The legendary four-leaf clover on some Alfa Romeos carries a history of both victory and tragedy. The Quadrifoglio badge became a symbol of luck for the brand. But what is the story behind it?
Back in the 1920s, Ugo Sivocci, an Italian race car driver, joined the Alfa Romeo works team alongside his friend Enzo Ferrari, Antonio Ascari, and Giuseppe Campari. Sivocci, though talented behind the wheel, seemed to have a bit of bad luck. Always the bridesmaid, Sivocci time and time again finished in second place but never first. Wanting some good fortune at the 1923 Targa Florio, he painted a white square with a green four-leaf clover on the side of his RL’s front end. He won.
A few months after his victory, Sivocci was testing the new Alfa Romeo P1 at Monza for the Italian Grand Prix. He didn’t have time to paint the cloverleaf on his car before going out on the track. Sivocci went off the track in a turn and tragedy struck. He lost his life at the age of 38.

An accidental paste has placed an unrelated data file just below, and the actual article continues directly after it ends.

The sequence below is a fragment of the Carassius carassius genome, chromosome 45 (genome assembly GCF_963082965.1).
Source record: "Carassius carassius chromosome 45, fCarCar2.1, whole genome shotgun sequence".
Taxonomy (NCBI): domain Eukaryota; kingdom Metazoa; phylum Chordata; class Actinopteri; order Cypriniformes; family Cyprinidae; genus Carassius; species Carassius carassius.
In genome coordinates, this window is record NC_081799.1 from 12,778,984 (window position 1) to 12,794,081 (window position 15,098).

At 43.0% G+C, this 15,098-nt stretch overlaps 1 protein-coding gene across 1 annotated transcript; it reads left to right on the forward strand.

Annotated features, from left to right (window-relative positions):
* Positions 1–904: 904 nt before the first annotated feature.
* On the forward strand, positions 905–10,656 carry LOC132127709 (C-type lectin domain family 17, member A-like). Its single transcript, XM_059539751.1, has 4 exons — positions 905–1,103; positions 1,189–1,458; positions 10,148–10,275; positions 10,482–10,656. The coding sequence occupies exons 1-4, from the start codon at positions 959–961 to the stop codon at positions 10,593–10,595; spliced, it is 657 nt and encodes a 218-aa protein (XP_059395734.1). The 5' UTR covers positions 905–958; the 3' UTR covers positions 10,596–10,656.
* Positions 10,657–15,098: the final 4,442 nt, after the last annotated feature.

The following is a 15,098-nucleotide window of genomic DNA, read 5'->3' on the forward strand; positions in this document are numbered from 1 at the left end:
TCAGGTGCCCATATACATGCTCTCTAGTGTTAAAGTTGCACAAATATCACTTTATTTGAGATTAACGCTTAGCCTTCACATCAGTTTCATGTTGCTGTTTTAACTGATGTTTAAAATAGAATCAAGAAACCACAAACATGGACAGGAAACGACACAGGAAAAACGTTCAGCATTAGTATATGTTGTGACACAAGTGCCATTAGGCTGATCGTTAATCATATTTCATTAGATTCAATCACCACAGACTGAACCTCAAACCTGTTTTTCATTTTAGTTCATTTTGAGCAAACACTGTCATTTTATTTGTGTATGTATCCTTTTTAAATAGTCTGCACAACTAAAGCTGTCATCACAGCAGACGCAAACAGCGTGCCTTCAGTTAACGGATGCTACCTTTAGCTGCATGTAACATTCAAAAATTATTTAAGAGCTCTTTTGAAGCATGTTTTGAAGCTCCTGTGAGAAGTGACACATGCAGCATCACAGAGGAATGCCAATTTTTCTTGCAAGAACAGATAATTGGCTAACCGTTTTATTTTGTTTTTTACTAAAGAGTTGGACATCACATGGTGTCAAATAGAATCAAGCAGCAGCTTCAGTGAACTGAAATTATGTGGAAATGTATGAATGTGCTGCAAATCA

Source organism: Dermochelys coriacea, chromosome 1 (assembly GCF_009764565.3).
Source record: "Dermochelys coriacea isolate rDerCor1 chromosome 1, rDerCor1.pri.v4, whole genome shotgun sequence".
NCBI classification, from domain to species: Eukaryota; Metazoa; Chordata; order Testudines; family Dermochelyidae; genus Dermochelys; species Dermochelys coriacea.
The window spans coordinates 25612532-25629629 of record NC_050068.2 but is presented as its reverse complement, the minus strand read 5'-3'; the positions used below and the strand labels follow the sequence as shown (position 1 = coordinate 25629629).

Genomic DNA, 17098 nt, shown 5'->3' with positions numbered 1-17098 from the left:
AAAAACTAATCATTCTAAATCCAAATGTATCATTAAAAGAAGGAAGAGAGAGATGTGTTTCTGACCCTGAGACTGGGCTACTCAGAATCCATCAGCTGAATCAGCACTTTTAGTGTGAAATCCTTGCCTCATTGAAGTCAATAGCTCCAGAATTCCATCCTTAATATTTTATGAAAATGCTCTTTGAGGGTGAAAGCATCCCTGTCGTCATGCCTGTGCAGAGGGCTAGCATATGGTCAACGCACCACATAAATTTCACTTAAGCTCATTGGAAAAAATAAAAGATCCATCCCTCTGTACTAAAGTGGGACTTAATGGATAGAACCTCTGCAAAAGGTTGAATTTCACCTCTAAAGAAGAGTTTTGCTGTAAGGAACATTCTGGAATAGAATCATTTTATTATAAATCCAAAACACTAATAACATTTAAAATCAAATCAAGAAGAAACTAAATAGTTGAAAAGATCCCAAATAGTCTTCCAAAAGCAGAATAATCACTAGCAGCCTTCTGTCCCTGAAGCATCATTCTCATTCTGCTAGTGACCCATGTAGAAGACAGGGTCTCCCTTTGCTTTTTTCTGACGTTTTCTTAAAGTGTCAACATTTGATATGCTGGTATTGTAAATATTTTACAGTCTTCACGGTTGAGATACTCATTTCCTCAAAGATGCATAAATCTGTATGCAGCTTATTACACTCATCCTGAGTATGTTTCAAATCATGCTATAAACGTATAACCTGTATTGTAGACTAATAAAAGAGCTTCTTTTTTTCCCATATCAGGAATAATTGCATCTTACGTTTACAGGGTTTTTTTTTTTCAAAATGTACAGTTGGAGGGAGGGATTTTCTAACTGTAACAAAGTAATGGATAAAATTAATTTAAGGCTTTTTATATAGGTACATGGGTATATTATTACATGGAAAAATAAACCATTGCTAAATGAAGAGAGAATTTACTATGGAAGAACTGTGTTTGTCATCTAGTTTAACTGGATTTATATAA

Ever since, Alfa Romeo’s race cars and high-performance production cars have carried the “Quadrifoglio Verde” badge as a lucky charm, though the four-leaf clover is now within a triangle instead of a square. The missing point commemorates Sivocci. Additionally, Sivocci’s racing number, 17, was never assigned to another Italian race car.
The first production road car to sport the Quadrifoglio badge was the 1963 Alfa Romeo Giulia TI Super, a sporty variant of the Giulia saloon. Only the cloverleaf, no white triangle, appeared the car’s sides. The Quadrifoglio has been a trim level of the sportiest variants of Alfa models, including today’s small MiTo and Giulietta hatchbacks and the Giulia sedan. In the 1970s and ’80s, the some of the cloverleafs were gold, designating the most luxurious and well-equipped variants. These “Quadrifoglio Oro” Alfas included the Alfasud, Alfetta, and 33.